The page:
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There's the rub: The risk of sleepy surgeons
Expert: No elective surgery after a night of call
Just as hospitals are set to comply with new restrictions on medical resident hours to reduce fatigue, a leading sleep expert is questioning the schedules that could lead to sleep deprivation among practicing surgeons.
A surgeon who has been awake 22 of the past 24 hours due to on-call duty should re-schedule elective surgery or at least inform patients and allow them to decide whether to continue with the elective surgery, says Charles Czeisler, PhD, MD, director of the Division of Sleep Medicine at Harvard School of Medicine in Boston. Czeisler and two colleagues presented this perspective in a recent article in the New England Journal of Medicine.1
Preferably, hospitals should not permit the scheduling of elective surgery during the day after a surgeon has had nighttime call duty, he says.
"In those instances where the institution does not implement safer policies regarding surgeon's work schedules prior to operations, at least patients have a right to know," he says. "That is certainly not the ideal situation because it creates a burden on patients and inefficiencies for hospitals. The far more sensible thing is to implement a program where this does not happen."
Czeisler has been a proponent of greater restrictions on work hours of medical residents to allow more time for sleep. As of July 1, new rules of the Accreditation Council for Graduate Medical Education limit the work hours of first-year residents to 16-hour shifts. First-year and "intermediate-level" residents must have at least eight hours off between shifts.2
Those restrictions still fall short of what Czeisler, other sleep experts and advocates for medical residents say is necessary to reduce the risk of error due to fatigue. (See HEH, November 2010, p.127.) In its 2009 report, "Resident Duty Hours: Enhancing Sleep, Supervision and Safety," an Institute of Medicine panel cited gaps in compliance with the ACGME standard that left residents "susceptible to acute and chronic sleep deprivation."3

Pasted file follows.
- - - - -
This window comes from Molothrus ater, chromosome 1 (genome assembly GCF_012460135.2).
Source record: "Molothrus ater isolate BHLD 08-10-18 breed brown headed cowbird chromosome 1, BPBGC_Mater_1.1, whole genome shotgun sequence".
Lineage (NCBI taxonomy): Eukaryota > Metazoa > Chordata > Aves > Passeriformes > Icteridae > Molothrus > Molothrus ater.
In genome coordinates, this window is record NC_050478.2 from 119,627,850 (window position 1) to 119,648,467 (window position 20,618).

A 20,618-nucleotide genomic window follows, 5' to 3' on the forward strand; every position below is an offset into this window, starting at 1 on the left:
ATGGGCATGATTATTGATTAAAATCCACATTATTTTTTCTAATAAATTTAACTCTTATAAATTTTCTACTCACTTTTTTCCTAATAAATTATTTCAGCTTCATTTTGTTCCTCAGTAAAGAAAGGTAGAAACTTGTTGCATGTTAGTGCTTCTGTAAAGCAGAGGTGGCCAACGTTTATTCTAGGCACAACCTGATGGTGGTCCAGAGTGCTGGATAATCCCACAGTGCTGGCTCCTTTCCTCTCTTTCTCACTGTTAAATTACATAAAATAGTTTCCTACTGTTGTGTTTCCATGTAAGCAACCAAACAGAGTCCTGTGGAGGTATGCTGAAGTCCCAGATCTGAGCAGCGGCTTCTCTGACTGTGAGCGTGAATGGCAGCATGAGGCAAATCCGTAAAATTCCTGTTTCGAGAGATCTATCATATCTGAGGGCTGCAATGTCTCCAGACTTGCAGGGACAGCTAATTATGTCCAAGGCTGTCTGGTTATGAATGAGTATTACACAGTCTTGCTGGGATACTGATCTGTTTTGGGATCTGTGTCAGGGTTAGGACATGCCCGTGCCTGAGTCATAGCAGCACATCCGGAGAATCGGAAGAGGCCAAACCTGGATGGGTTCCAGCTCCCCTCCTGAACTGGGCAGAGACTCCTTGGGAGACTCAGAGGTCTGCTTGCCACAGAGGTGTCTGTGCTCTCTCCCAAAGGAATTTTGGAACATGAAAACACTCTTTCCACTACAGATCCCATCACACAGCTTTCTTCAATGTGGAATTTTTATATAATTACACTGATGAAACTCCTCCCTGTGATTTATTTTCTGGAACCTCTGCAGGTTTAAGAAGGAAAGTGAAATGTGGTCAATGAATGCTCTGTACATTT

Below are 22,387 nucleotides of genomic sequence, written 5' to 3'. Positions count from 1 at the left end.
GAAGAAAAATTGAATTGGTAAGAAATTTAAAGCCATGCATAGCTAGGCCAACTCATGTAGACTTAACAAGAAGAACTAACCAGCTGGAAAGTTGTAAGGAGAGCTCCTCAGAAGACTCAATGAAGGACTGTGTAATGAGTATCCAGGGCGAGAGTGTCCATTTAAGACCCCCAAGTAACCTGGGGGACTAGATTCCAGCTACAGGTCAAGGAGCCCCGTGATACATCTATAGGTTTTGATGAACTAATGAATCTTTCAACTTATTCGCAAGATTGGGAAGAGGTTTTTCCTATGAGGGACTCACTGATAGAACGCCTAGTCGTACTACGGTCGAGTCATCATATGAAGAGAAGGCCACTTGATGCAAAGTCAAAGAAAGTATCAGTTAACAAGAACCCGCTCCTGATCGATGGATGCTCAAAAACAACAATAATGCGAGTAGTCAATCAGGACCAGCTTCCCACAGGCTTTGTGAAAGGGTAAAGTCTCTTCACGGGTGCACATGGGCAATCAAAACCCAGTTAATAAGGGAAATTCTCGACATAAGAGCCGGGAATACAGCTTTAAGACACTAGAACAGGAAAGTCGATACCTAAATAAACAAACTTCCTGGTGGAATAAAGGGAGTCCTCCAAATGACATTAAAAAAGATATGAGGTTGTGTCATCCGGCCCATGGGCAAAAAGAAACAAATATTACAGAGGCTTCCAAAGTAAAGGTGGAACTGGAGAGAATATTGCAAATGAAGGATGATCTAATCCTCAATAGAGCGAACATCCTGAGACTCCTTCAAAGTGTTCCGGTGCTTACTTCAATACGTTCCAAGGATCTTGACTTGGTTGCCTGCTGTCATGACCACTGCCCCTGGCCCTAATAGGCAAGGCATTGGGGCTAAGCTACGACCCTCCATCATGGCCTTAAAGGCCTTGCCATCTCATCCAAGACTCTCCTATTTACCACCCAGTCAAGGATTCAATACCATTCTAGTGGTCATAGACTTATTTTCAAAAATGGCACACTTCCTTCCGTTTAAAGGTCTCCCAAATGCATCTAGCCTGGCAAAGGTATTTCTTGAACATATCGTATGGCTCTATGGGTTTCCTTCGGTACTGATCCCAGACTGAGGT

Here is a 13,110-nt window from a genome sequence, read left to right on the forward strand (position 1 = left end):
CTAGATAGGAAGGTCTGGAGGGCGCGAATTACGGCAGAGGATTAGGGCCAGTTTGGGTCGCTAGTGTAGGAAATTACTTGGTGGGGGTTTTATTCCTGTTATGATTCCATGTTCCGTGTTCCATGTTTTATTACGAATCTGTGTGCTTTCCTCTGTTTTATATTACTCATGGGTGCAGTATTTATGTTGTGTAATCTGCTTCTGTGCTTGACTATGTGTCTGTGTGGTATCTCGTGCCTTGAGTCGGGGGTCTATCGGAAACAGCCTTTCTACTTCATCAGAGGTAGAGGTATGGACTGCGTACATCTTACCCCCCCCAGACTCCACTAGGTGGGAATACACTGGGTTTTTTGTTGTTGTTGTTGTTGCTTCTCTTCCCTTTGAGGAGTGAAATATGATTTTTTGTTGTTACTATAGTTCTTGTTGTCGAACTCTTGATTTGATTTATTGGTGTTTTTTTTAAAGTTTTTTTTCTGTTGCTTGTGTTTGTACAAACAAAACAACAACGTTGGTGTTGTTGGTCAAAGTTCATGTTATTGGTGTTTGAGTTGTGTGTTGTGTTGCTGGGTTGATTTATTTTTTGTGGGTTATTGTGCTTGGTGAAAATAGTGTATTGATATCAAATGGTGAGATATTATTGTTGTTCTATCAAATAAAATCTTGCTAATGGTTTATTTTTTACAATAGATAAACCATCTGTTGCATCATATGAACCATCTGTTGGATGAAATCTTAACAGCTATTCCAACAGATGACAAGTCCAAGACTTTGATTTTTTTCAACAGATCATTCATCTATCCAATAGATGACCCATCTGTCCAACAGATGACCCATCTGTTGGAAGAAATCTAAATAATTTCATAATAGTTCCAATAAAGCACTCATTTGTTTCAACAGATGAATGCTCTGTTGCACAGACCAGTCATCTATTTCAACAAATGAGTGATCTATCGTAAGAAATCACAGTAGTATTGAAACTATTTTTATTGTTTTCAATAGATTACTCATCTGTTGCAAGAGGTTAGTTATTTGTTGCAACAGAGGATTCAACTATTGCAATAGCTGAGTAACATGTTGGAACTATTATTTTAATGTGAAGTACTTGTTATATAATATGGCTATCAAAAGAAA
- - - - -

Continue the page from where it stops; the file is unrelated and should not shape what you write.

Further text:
Some have argued that residents need long shifts, especially in specialties such as surgery, to allow them adequate opportunities for training and for continuity of care of patients. But there's no imperative for a surgeon to perform an elective procedure while sleep-deprived, says Czeisler.
A retrospective study of surgical and obstetrical procedures found an 83% increase in the risk of complications in patients who had elective procedures performed by surgeons who had less than six hours of opportunity for sleep the night before because of on-call duty.4
"It came to our attention that it was routine practice for surgeons to schedule elective procedures even when they're on call the night before," Czeisler says. "This had to do with the fact that the on-call schedules were established often completely independently of the scheduling of elective procedures."
Some hospitals already prohibit that practice, he says. "There are some institutions where this routinely happens and some where it very rarely happens," he says.
In a letter to the same issue the New England journal, the American College of Surgeons said surgeons should be educated about the impact of fatigue on performance and should make the decision about whether to inform patients, reschedule surgeries or request assistance.
1. Nurok M, Czeisler CA, Lehmann LS. Sleep deprivation, elective surgical procedures, and informed consent. N Engl J Med 2010; 363:2577-2579.
2. Pellegrini CA, Britt LD, Hoyt DB. Sleep deprivation and elective surgery. N Engl J Med 2010; 363:2672–2673.
3. Institute of Medicine. Resident duty hours: Enhancing sleep, supervision, and safety. National Academies Press, Washington, D.C., 2009.
4. Rothschild JM, Keohane CA, Rogers S, et al. Risks of complications by attending physicians after performing nighttime procedures. JAMA 2009; 302:1565-1572.